A sporting example is the brand of football played by a club. Manchester United became one of the world’s favourite footballing brands under Matt Busby. It represented youth, attack and excitement. It drifted after his departure, only to rise again under Alex Ferguson. His brand of football was similar to that of Busby and the club thrived once more. When he left, the club made one of its biggest mistakes to date by bringing in Jose Mourinho. He is a great manager, highly successful in his own right, but his brand of football could not be more different than the MU brand. The project was doomed to fail. In politics, Tony Blair re-branded the Labour Party as New Labour and gave it instant and lasting appeal to centre left voters. The result was three consecutive wins for Labour for the first time in its history. Following Blair, rebranding under new leaders, moving away from a winning formula has left Labour on the side-lines.

In the modern world, where the personal brand of a leader is as well known as the corporate brand, any mis-match is ruthlessly exposed. Any failure by a leader to meet the expectations of the corporate brand is not just a personal failure but is taken as a lack of authenticity in the corporate brand itself. This may be unfair but the link is real and people know it.


Given this shift, what is now the role of the brand consultant, the marketing agency and the personal coach? How do they ensure that a brand is both authentic and appealing? The key is to work with the client and establish the real story of the brand, to question, challenge and explore. To discover what the client really believes, what they care about, what they are trying to achieve. To understand their purpose and principles, what they are doing, the way they want to do it and why. While doing this, it is the professional’s responsibility to stick to discovery, not invention. It is not about creating something that both parties believe will appeal, but finding the true story, the authentic brand.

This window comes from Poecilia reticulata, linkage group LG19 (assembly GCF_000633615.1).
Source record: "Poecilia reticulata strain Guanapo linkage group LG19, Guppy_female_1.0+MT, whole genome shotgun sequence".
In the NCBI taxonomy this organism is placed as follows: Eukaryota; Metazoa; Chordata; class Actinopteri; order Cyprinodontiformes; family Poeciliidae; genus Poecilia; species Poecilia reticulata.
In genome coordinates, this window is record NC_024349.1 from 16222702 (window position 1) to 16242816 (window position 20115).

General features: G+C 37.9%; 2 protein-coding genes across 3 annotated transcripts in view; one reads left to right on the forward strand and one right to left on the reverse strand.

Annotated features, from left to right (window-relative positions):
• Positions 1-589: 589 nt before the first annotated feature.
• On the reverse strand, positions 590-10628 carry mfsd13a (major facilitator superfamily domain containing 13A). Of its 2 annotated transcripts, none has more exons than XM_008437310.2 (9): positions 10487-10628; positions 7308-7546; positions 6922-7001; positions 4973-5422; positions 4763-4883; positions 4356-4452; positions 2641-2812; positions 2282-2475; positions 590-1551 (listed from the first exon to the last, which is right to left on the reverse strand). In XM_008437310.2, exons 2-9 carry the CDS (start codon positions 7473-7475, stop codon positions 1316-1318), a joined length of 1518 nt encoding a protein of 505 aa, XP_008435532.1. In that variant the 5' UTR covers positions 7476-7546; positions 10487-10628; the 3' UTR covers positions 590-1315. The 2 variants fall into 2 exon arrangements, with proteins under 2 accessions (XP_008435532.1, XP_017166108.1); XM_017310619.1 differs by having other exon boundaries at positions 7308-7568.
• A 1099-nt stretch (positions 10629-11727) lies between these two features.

What if, when it’s found, the real brand isn’t very appealing? Well, that’s a matter of judgement, not universal fact. A brand doesn’t need to appeal to everyone to be successful, just enough people to fulfil the ambitions of the client. If the brand is not to the professional’s taste, then they should be authentic, act with integrity, get real and refer the client to someone else who does like it. There is no chance of success if the professional and client don’t share purpose and principles, if the professional doesn’t believe in the client and their goals, if they cannot be totally for them.

Having found the brand, the next stage is to put it on show, to tell the story, safe in the knowledge that what others experience in reality will be what they expect from the story. Tell it as it is and tell it well. No embellishment, no bells or whistles, no gimmicks, no half-truths designed to attract rather than reveal. That way it will be authentic, it will have integrity and it will be real. If people like it, they will buy into it and stay with it. Job done.